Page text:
Congress Tells the Courts How to Interpret the ADA

On September 25, 2008, President Bush signed into law the ADA Amendments Act of 2008 (ADAAA), which will amend the Americans with Disabilities Act of 1990 (ADA) and directly overturn several decisions of the U.S. Supreme Court interpreting that landmark law. The ADAAA sends an unmistakable message to the courts that the concept of disability is to be more broadly, rather than narrowly, construed. The primary consequences of these amendments to employers is that far more people will fall within the definition of disability under the ADA. Specifically, the measures will increase coverage and strengthen employee protections under the ADA by:

  • rejecting the strict interpretation of the ADA that defines disability to be an impairment that prevents or severely restricts an individual from doing activities that are of central importance to one's daily life;
  • prohibiting the consideration of almost all measures that reduce or mitigate the impact of an impairment in the determination of whether an individual is disabled; and
  • allowing persons who are discriminated against on the basis of a perceived disability to pursue a claim under the ADA regardless of whether the perceived impairment limits or is perceived to limit a major life activity.

The ADAAA Rejects the Supreme Court's Strict Interpretation of the ADA as Setting a High Standard to Qualify as Disabled

The major goal of the ADAAA is to undo current case law that, for the most part, creates a restrictive interpretation of the statute's definition of disability. The amendments specifically direct courts to instead construe the law in favor of "broad coverage of individuals under the ADA." The ADAAA overturns the Supreme Court decisions in Sutton v. United Air Lines, 527 U.S. 184 (1999), Murphy v. United Parcel Service, Inc., 527 U.S. 516, and Albertson's, Inc. v. Kirkingburg, 527 U.S. 555 (1999), in which the Court held that consideration must be given to mitigating measures that help individuals control impairments when determining whether persons are disabled under the ADA. This means that people who have successfully managed their impairments will still be covered by the ADA.

For example, in the Murphy case, Murphy had severe high blood pressure, but with medication, he could function normally and engage in a full range of activities. Before the ADAAA, the law did not consider him to be disabled under the ADA because the use of medication controlled the effects of his high blood pressure. Murphy was prevented from pursuing an ADA claim after UPS found him unfit for his driver position because of his high blood pressure. The ADAAA now mandates that in determining whether an individual is disabled under the ADA, the person must be evaluated as if untreated, without considering the ameliorative effects of high blood pressure medication.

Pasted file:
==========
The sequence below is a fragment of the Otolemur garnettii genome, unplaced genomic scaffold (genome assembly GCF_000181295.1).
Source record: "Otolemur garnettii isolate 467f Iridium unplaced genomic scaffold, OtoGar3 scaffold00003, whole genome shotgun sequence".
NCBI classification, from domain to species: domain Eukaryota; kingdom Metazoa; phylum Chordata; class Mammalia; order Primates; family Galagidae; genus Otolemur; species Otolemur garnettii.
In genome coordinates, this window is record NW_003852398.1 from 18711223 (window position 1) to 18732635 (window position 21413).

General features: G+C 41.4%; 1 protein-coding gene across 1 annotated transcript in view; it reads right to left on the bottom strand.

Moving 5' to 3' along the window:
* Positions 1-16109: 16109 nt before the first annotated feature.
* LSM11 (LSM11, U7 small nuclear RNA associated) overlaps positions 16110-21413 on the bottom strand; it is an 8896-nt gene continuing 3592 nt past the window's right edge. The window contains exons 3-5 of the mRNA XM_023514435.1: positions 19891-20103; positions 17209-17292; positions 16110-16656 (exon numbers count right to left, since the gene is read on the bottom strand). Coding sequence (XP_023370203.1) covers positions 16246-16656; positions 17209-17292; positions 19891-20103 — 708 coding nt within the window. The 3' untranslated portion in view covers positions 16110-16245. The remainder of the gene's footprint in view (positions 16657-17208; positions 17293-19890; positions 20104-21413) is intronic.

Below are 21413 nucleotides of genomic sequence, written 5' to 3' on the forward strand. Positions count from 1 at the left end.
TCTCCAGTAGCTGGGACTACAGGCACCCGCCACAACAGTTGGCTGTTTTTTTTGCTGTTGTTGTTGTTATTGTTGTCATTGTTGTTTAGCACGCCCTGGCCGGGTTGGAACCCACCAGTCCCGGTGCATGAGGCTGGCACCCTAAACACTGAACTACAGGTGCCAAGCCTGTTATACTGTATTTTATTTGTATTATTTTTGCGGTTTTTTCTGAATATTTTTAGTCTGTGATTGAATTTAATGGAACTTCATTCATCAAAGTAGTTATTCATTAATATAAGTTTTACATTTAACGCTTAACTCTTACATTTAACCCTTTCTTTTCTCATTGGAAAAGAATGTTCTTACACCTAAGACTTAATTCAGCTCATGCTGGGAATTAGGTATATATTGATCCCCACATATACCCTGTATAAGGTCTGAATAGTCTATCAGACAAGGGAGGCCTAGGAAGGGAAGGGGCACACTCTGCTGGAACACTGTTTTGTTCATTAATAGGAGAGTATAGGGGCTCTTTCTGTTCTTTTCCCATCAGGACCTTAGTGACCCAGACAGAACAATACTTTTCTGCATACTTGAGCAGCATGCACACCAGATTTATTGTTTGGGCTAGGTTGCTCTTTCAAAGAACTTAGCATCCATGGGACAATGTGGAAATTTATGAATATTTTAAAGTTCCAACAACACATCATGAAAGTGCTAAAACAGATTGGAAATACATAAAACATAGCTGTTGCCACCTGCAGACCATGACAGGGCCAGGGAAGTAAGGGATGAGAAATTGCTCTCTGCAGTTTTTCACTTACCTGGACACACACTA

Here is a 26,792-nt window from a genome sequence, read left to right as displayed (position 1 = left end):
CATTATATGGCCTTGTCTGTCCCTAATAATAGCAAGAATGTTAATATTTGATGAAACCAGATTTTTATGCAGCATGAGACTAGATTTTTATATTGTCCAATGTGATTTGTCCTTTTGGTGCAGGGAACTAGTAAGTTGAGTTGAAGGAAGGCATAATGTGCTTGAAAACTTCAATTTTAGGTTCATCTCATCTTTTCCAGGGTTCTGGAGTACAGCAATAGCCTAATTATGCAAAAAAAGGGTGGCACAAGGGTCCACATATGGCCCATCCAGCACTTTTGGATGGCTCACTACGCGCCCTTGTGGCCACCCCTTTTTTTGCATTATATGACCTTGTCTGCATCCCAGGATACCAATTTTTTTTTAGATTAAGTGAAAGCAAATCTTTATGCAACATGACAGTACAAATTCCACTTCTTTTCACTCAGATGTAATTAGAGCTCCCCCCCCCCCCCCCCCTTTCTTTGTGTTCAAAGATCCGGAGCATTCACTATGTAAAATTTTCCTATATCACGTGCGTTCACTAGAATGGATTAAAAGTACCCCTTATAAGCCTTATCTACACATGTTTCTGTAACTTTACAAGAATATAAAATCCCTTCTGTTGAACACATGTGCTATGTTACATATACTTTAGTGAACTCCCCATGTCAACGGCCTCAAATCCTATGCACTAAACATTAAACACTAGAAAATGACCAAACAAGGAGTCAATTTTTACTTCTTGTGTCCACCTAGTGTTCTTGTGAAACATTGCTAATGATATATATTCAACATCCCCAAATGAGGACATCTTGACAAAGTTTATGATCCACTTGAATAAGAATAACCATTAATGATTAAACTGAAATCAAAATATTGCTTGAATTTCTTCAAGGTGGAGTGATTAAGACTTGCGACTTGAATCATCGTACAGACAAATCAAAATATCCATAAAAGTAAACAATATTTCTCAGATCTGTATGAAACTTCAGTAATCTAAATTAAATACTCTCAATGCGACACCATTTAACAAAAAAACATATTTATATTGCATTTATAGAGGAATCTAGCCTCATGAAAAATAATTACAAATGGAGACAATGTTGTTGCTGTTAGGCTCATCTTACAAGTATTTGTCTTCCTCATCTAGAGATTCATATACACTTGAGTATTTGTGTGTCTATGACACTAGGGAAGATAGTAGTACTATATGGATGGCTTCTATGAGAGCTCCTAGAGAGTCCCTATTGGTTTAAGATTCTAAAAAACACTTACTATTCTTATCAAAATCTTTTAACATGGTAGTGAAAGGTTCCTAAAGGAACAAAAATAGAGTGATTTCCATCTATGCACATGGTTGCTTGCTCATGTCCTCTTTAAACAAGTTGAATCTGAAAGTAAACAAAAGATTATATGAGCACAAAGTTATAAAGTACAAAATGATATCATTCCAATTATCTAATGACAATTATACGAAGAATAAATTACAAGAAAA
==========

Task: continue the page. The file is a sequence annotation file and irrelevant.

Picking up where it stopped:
As a result of this change, the ADA will protect people whose cancer is in remission, whose diabetes is controlled by medication, whose seizures are prevented by medication, and who can function at a high level with learning disabilities. Employers will need to concentrate less on the threshold issue of disability, and focus more on their duty to provide reasonable accommodations. The ADAAA makes an exception for those who wear ordinary eyeglasses or contact lenses to correct vision to full acuity. These devices are not to be ignored in considering whether a person is disabled. Rather, they are to be taken into account in all but rare cases. The purpose is to exclude from the definition of disability persons who simply need ordinary glasses to read, drive, etc.

The Scope of "Regarded as" Claims Has Been Both Clarified and Broadened

The ADAAA further expands the ADA's definition of disability, specifically the "regarded as" prong of that definition, by now including persons that have been discriminated against because of an actual impairment or a perceived impairment "whether or not the impairment limits or is perceived to limit a major life activity." This is in stark contrast to the previous requirement expressed in the U.S. Supreme Court's opinion in Sutton that the perceived impairment must, like any actual impairment, substantially limit a major life activity. If a person is treated adversely (in regard to job application procedures, hiring, advancement, discharge, compensation, job training, and other terms, conditions, and privileges of employment) because of an actual perceived impairment, that is a violation of the law, irrespective of whether the impairment actually limits or is perceived to limit a major life activity. However, the ADAAA excludes from the "regarded as" definition of disability those impairments that are transitory and minor. Transitory is defined as "an impairment with an actual or expected duration of 6 months or less."

The ADAAA, however, limits the application of the ADA by clarifying that an employer's duty to accommodate does not extend to those individuals who make discrimination claims under the "regarded as" prong of the definition of disability. Before the ADAAA, there was a split among the federal courts as to whether the ADA's reasonable accommodation requirement applied to the "regarded as" category of disabled individuals. The ADAAA makes clear that employers have no duty to accommodate these individuals.